Tag Archives: Reality

It’s All About Corrections… or not

Another piece of poetry written by Gordon Grilz. He carefully plies his words and speaks the truth of private prisons. The almighty for profit beasts that warehouse human souls with no concern for positive programming to help eliminate the horrific recidivism rates, at least those in my state of Arizona.

If a private prison has 1500 beds and the state fills 750 beds, the state still pays for all 1500 beds. Isn’t that a fine example of fiduciary responsibility with tax payers funds?

I recently learned that one of our oldest Senator’s in this illustrious state has taken funds from a private prison to the tune of over $30,000.00. I trust the information as it came from a religious website that is adamant about social justice.

Gordon Grilz


The prisoners on the
make-work crew
are creating crop circle designs
in the dirt with their rakes
at ten cents an hour.
Modem hieroglyphics
record their histories
on the institutional landscape.

From the other side
of the canal bank
we hear the report
of gunfire as the guards
sharpen their skills
at the shooting range
pop pop pop
pop pop pop pop pop

It’s a parallel nightmare
in an overcrowded prison,
battleship gray building
full of double bunks
and no hope,
a human warehouse
where failures are stored
out of sight
out of mind.
When there is no more room
Arizona leases storage facilities
in other states
exporting its
throwaway population.

At night the desert reverts
under the shadow of the saguaro
as coyotes reclaim
their territory
from men with their
chain link obsession.


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The Poetry of Addiction

More words from William Aberg. His theme of addiction and despair can tear at the fabric of one’s soul. Although this is a life that I have not partaken of, it is one he allows me to view though his skillfully placed words.

I hope you have found peace in the next world, William Aberg, you who wielded the pen in mighty form.

~The Prison Librarian



for M.

Adios, Arrivederce,
old trailer courts overgrown
with oleander, alleys crunching gravel
and glass under the tires
of squad cars. Legs, lungs: no longer
do you need tense to run

that one crucial kilometer
in slow arroyo sand, dodge Dobermans
and pit bulls to escape the cops,
Bloods, Crips, or whoever
they are after me
with automatic weapons and knives.

Goodbye, good riddance,
dismayed and outraged citizens: I’m off
to the Big Yonder, Someone else
will have to fudge with his fly at the dumpster
or heave in the half-step of the low-life
Serenade. So long, mi vida loca,

it was never sweet, but I have to leave
now:  you have eaten both my feet and still you
are hungry

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Adult & Child Literacy

All literature, and literacy, is born from the human need to tell stories, to tell stories about one self or about others, to tell stories about the world to better understand our existence, the others and the universe we live in. All the stories, the myths, the fables and the novels, including those addressed to children are, in fact, the result of this wish and this basic need: they help us to live, to survive; they help children to grow up and develop.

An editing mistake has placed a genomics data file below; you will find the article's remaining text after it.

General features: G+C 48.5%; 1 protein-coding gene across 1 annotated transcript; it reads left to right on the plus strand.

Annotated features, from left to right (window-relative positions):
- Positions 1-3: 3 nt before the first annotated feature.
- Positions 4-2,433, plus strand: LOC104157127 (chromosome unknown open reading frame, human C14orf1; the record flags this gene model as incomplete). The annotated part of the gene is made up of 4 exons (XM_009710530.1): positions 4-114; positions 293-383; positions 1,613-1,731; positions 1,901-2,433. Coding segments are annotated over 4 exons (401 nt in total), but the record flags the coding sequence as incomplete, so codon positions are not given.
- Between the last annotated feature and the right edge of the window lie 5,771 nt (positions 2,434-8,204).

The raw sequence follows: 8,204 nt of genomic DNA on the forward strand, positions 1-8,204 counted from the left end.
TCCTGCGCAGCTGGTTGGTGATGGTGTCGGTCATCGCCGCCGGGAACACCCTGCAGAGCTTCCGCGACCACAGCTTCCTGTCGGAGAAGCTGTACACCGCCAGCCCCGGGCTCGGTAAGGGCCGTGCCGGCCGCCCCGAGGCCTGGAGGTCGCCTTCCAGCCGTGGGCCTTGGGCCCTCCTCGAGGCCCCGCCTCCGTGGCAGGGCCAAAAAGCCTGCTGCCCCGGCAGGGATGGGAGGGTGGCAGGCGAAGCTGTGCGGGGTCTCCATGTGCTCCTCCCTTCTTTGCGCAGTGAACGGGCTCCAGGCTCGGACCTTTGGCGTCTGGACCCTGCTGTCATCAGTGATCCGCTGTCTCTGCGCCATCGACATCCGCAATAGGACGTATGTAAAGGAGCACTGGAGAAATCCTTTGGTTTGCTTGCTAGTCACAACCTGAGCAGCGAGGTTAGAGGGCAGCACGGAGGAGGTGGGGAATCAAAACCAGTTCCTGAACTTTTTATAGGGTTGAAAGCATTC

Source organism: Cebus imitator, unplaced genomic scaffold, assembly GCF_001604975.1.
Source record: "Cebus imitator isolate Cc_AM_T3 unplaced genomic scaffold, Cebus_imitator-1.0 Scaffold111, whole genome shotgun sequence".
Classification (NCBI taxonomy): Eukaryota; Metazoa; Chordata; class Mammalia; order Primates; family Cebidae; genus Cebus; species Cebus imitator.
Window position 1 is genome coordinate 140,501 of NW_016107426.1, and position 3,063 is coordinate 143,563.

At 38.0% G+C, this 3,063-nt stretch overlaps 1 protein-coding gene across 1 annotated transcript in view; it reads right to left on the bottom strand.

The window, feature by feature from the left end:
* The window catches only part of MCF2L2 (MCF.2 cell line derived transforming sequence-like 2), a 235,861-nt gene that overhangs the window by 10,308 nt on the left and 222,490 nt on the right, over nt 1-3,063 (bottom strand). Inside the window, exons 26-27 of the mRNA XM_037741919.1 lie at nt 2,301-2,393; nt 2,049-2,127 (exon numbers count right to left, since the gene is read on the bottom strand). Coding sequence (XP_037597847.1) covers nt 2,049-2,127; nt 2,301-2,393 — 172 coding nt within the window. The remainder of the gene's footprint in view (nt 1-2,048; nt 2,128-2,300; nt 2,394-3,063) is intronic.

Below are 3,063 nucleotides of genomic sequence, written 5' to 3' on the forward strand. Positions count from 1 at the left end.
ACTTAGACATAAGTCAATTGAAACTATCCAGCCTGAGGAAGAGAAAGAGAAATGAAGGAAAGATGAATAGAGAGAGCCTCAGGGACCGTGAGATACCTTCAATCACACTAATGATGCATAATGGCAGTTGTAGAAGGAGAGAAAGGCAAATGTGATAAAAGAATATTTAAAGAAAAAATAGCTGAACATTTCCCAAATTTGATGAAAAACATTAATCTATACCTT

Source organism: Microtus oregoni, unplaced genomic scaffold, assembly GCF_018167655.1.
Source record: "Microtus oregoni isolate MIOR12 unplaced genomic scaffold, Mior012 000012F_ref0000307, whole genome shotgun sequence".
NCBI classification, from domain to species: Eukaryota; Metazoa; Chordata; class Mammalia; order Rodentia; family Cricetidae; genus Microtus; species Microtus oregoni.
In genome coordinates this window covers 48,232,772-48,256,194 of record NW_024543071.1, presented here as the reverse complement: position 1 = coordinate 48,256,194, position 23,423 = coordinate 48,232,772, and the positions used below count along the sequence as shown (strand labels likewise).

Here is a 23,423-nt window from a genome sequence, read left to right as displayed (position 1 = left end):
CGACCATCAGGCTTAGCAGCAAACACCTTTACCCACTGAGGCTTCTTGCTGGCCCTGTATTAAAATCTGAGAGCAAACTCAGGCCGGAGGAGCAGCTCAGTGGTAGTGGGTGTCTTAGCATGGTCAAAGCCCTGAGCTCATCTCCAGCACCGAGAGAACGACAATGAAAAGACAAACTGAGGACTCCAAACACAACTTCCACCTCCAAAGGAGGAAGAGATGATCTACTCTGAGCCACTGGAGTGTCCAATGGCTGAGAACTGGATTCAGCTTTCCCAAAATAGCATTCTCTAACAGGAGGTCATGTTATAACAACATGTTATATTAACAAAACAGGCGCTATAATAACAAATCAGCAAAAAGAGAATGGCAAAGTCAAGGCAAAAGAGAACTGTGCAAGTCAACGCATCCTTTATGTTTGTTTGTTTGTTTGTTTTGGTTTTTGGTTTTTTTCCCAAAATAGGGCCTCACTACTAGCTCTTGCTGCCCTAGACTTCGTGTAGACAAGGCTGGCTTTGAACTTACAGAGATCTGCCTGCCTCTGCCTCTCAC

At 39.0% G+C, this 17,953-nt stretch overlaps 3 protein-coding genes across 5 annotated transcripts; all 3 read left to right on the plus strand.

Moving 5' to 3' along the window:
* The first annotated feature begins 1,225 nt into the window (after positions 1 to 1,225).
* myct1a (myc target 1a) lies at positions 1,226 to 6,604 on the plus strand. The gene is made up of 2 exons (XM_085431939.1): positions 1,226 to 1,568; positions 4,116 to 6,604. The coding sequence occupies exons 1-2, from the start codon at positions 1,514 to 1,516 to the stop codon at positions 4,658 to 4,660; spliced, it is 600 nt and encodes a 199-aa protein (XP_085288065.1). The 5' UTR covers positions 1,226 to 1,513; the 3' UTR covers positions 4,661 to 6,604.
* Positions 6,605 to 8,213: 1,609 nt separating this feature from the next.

I became a certified Motheread/Fatheread Instructor in 2006.  In an adult male prison, we called this program Fatheread. Getting this program up and running was a challenge in the prison system!  Especially with a limited budget.

This was a program for fathers with children under the age of ten years.  Inmates would submit an application for consideration and after verification of their children, current disciplinary violations and ensuring the children or child were not victims of their crime, I would select 10-participants from each unit to participate.

These inmates would receive five children’s books and we begin the process of meeting weekly for six weeks to learn to read these children’s stories using expression and character voices.  When the inmate felt “ready” I would record them on DVD reading the books to their children.  They made craft items that highlighted the book themes. When all the “items” were ready, they sent the books, DVD and craft items home to their children.

This program was available to the inmates at no cost, with the exception of mailing the items home.  The inmates have “homework” assignments and reports to write.  For example, one of the books used could be “Amelia’s Road.” A suggested the adult book would John Grisham’s novel, “A Painted House” as it is amazingly similar.

Funding for this program came from the “community.”  After my first run, one family was so impressed with the program; they donated $500 to keep it up and running.  A local community business donated another $500 and I was able to purchase the children’s books through the Scholastic Book literacy project at a substantial savings. My husband and I purchase the mini RW/DVDs to record the inmates and usually the art supplies for their crafts.  You can’t put a price on learning, reading, and parenting when it comes to inmates and their children.